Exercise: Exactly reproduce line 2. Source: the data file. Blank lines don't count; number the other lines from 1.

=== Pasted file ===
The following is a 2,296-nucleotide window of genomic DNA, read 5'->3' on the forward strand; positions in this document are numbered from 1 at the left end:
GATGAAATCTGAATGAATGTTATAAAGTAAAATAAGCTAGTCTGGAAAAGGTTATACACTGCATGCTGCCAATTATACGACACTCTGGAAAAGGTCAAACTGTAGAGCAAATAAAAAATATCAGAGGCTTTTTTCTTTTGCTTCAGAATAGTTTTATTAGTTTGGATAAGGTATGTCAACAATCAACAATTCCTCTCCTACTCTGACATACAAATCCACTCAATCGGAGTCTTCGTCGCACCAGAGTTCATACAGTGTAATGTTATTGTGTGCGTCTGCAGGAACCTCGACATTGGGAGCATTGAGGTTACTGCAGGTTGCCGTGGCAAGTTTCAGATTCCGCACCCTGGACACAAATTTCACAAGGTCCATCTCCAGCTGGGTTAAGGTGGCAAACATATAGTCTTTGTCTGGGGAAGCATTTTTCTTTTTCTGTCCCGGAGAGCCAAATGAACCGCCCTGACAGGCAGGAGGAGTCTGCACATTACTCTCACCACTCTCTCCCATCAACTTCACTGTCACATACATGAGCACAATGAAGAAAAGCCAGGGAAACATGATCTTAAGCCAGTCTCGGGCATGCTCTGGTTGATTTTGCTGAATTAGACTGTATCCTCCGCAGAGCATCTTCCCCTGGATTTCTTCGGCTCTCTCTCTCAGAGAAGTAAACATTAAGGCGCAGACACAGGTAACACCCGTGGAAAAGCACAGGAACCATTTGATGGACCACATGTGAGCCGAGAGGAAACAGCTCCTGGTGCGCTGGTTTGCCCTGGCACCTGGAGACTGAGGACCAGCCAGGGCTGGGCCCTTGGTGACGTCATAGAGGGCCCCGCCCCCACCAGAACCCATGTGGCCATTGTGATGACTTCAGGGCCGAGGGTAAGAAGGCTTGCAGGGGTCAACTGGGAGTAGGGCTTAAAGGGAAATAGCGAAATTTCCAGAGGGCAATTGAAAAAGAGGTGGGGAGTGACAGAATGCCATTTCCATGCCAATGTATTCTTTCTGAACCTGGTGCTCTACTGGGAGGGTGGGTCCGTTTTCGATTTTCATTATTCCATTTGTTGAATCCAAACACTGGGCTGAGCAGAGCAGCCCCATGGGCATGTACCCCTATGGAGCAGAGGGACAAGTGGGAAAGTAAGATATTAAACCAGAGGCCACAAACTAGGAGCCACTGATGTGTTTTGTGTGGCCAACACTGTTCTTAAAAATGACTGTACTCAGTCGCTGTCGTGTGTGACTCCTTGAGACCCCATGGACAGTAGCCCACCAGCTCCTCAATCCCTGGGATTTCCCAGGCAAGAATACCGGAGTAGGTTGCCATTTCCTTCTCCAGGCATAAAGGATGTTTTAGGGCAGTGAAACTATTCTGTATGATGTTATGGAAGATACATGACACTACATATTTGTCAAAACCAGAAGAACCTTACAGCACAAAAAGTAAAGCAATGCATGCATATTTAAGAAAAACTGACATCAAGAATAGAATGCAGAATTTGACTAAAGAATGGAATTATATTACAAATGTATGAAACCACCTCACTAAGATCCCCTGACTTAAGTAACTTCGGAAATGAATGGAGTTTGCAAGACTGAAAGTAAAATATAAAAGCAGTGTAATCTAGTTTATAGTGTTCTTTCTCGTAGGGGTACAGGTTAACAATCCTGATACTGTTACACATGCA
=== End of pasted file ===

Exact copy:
GATGAAATCTGAATGAATGTTATAAAGTAAAATAAGCTAGTCTGGAAAAGGTTATACACTGCATGCTGCCAATTATACGACACTCTGGAAAAGGTCAAACTGTAGAGCAAATAAAAAATATCAGAGGCTTTTTTCTTTTGCTTCAGAATAGTTTTATTAGTTTGGATAAGGTATGTCAACAATCAACAATTCCTCTCCTACTCTGACATACAAATCCACTCAATCGGAGTCTTCGTCGCACCAGAGTTCATACAGTGTAATGTTATTGTGTGCGTCTGCAGGAACCTCGACATTGGGAGCATTGAGGTTACTGCAGGTTGCCGTGGCAAGTTTCAGATTCCGCACCCTGGACACAAATTTCACAAGGTCCATCTCCAGCTGGGTTAAGGTGGCAAACATATAGTCTTTGTCTGGGGAAGCATTTTTCTTTTTCTGTCCCGGAGAGCCAAATGAACCGCCCTGACAGGCAGGAGGAGTCTGCACATTACTCTCACCACTCTCTCCCATCAACTTCACTGTCACATACATGAGCACAATGAAGAAAAGCCAGGGAAACATGATCTTAAGCCAGTCTCGGGCATGCTCTGGTTGATTTTGCTGAATTAGACTGTATCCTCCGCAGAGCATCTTCCCCTGGATTTCTTCGGCTCTCTCTCTCAGAGAAGTAAACATTAAGGCGCAGACACAGGTAACACCCGTGGAAAAGCACAGGAACCATTTGATGGACCACATGTGAGCCGAGAGGAAACAGCTCCTGGTGCGCTGGTTTGCCCTGGCACCTGGAGACTGAGGACCAGCCAGGGCTGGGCCCTTGGTGACGTCATAGAGGGCCCCGCCCCCACCAGAACCCATGTGGCCATTGTGATGACTTCAGGGCCGAGGGTAAGAAGGCTTGCAGGGGTCAACTGGGAGTAGGGCTTAAAGGGAAATAGCGAAATTTCCAGAGGGCAATTGAAAAAGAGGTGGGGAGTGACAGAATGCCATTTCCATGCCAATGTATTCTTTCTGAACCTGGTGCTCTACTGGGAGGGTGGGTCCGTTTTCGATTTTCATTATTCCATTTGTTGAATCCAAACACTGGGCTGAGCAGAGCAGCCCCATGGGCATGTACCCCTATGGAGCAGAGGGACAAGTGGGAAAGTAAGATATTAAACCAGAGGCCACAAACTAGGAGCCACTGATGTGTTTTGTGTGGCCAACACTGTTCTTAAAAATGACTGTACTCAGTCGCTGTCGTGTGTGACTCCTTGAGACCCCATGGACAGTAGCCCACCAGCTCCTCAATCCCTGGGATTTCCCAGGCAAGAATACCGGAGTAGGTTGCCATTTCCTTCTCCAGGCATAAAGGATGTTTTAGGGCAGTGAAACTATTCTGTATGATGTTATGGAAGATACATGACACTACATATTTGTCAAAACCAGAAGAACCTTACAGCACAAAAAGTAAAGCAATGCATGCATATTTAAGAAAAACTGACATCAAGAATAGAATGCAGAATTTGACTAAAGAATGGAATTATATTACAAATGTATGAAACCACCTCACTAAGATCCCCTGACTTAAGTAACTTCGGAAATGAATGGAGTTTGCAAGACTGAAAGTAAAATATAAAAGCAGTGTAATCTAGTTTATAGTGTTCTTTCTCGTAGGGGTACAGGTTAACAATCCTGATACTGTTACACATGCA